print("Function of Child class.")
    
    obj = Child()
    obj.f1()

    Here, with the help of super().f1(), the f1() method of the super class of Child class i.e Parent class has been called without explicitly naming it.

    One thing to note here is that super() class can accept two parameters- first is the name of the subclass and second is an object that is an instance of that subclass.  Let’s see how-

    class Parent:
      def f1(self):
        print("Function of Parent class.")
    
    class Child(Parent):
      def f1(self):
        super( Child, self ).f1()
        print("Function of Child class.")
    
    obj = Child()
    obj.f1()

    The first parameter refers to the subclass Child, while the second parameter refers to the object of Child which, in this case, is self. You can see the output after using super() and super( Child, self) is the same because, in Python 3, super( Child, self) is equivalent to self().

    Now let’s see one more example using the __init__ function.

    class Parent(object):
      def__init__(self, ParentName):
        print(ParentName, 'is derived from another class.')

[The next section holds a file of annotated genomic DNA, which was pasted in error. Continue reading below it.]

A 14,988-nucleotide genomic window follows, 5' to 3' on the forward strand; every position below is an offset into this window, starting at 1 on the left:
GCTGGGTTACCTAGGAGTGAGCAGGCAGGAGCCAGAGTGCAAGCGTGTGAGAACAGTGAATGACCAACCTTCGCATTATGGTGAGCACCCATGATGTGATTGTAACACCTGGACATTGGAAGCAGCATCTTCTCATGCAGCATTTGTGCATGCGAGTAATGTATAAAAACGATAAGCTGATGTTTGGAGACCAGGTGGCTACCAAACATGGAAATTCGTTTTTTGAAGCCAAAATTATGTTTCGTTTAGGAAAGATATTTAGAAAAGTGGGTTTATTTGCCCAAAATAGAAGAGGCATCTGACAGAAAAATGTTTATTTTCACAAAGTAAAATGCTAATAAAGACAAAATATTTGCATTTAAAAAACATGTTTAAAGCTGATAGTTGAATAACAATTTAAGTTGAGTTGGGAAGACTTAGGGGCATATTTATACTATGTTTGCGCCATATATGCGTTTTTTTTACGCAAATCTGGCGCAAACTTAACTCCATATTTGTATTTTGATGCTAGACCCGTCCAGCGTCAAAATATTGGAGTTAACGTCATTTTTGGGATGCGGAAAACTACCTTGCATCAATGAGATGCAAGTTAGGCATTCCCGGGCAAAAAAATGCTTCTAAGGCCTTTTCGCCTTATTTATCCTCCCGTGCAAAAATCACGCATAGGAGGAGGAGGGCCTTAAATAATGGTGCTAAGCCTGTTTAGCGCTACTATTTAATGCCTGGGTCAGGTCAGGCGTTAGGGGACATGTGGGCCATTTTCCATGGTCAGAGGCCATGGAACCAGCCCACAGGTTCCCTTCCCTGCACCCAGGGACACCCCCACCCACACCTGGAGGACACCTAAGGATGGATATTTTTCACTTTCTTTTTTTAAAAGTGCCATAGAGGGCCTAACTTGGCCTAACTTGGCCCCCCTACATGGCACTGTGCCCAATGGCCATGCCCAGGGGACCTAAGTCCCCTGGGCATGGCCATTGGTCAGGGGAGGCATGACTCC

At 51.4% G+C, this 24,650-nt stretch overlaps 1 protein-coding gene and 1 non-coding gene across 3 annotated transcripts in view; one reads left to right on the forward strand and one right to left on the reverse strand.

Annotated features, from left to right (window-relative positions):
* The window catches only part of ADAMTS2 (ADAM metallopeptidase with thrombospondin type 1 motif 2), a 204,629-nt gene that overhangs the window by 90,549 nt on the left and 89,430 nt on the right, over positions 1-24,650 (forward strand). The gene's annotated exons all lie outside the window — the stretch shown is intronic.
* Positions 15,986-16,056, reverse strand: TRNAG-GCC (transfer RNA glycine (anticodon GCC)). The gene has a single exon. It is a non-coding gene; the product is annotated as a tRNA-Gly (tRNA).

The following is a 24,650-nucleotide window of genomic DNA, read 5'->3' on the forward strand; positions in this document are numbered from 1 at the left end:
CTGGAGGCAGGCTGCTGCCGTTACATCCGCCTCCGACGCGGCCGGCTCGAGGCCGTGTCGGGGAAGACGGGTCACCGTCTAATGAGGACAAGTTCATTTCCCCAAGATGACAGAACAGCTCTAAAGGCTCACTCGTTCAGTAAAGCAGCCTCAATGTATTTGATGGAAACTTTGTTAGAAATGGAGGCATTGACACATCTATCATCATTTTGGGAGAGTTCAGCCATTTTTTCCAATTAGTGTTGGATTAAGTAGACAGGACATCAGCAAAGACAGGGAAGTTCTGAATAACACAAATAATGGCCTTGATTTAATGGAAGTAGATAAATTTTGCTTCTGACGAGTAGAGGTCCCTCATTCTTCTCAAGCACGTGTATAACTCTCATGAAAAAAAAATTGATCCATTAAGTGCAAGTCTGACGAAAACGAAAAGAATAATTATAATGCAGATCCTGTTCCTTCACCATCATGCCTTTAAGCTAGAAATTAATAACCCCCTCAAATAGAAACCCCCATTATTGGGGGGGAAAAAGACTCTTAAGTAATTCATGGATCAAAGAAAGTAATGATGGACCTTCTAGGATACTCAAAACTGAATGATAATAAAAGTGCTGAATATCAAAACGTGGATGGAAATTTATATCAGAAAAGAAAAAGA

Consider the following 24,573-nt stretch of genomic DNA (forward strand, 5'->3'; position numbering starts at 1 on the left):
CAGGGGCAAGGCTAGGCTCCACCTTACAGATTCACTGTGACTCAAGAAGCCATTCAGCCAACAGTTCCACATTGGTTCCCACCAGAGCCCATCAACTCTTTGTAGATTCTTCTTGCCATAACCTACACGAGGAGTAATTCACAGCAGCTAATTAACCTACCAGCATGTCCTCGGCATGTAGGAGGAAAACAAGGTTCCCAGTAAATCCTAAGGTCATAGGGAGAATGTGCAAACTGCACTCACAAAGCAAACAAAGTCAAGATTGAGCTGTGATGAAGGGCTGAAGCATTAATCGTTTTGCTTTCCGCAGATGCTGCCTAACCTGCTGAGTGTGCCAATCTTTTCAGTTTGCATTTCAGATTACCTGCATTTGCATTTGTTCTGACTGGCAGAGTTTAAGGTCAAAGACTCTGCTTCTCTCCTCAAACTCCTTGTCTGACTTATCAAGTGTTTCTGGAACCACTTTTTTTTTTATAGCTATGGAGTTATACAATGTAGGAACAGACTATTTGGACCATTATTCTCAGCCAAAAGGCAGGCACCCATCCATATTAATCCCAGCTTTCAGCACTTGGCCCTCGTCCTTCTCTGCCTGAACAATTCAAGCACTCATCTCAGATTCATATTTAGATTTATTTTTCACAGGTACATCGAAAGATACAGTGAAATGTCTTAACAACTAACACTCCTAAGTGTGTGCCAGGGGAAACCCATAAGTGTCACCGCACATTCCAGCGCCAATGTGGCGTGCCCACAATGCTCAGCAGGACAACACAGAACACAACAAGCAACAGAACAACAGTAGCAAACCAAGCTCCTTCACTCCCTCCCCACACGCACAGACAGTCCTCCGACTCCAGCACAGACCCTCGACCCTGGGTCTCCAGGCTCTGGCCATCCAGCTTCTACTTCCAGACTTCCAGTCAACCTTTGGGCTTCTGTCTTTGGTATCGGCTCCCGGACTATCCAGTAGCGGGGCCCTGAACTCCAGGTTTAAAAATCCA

class Child(Parent):
      def__init__(self, ChildName):
        print(name,'is a sub-class.')
        super().__init__(ChildName)
    
    obj = Child('Child')

    What we have done here is that we called the __init__ function of Parent class (inside the Child class) using super().__init__( ChildName ). And as the __init__ method of the Parent class requires one argument, it has been passed as “ChildName”.  So after creating the object of the Child class, first the __init__ function of Child class got executed, and after that the __init__ function of Parent class.

  2. The second use case is to support cooperative multiple inheritances in a dynamic execution environment.
    class First():
      def __init__(self):
        print("first")
        super().__init__()
    
    class Second():
      def __init__(self):
        print("second")
        super().__init__()
    
    class Third(Second, First):
      def __init__(self):
        print("third")
        super().__init__()
    
    obj = Third()


    The super() call finds the next method in the MRO at each step, which is why First and Second have to have it too, otherwise, execution stops at the end of first().__init__.

    Note that the super-class of both First and Second is Object.

    Let’s find the MRO of Third() as well-

    Third.__mro__

    The order is Third > Second > First and the same is the order of our output.

End Notes

To conclude, in this article I’ve taken forward the concept of Inheritance in Object Oriented Programming in Python. I covered various forms of Inheritance and some of the common concepts in Inheritance such as Method Overriding and the super() function.

I hope you understood the concepts explained in this article. Let me know in the comments below if you have any queries.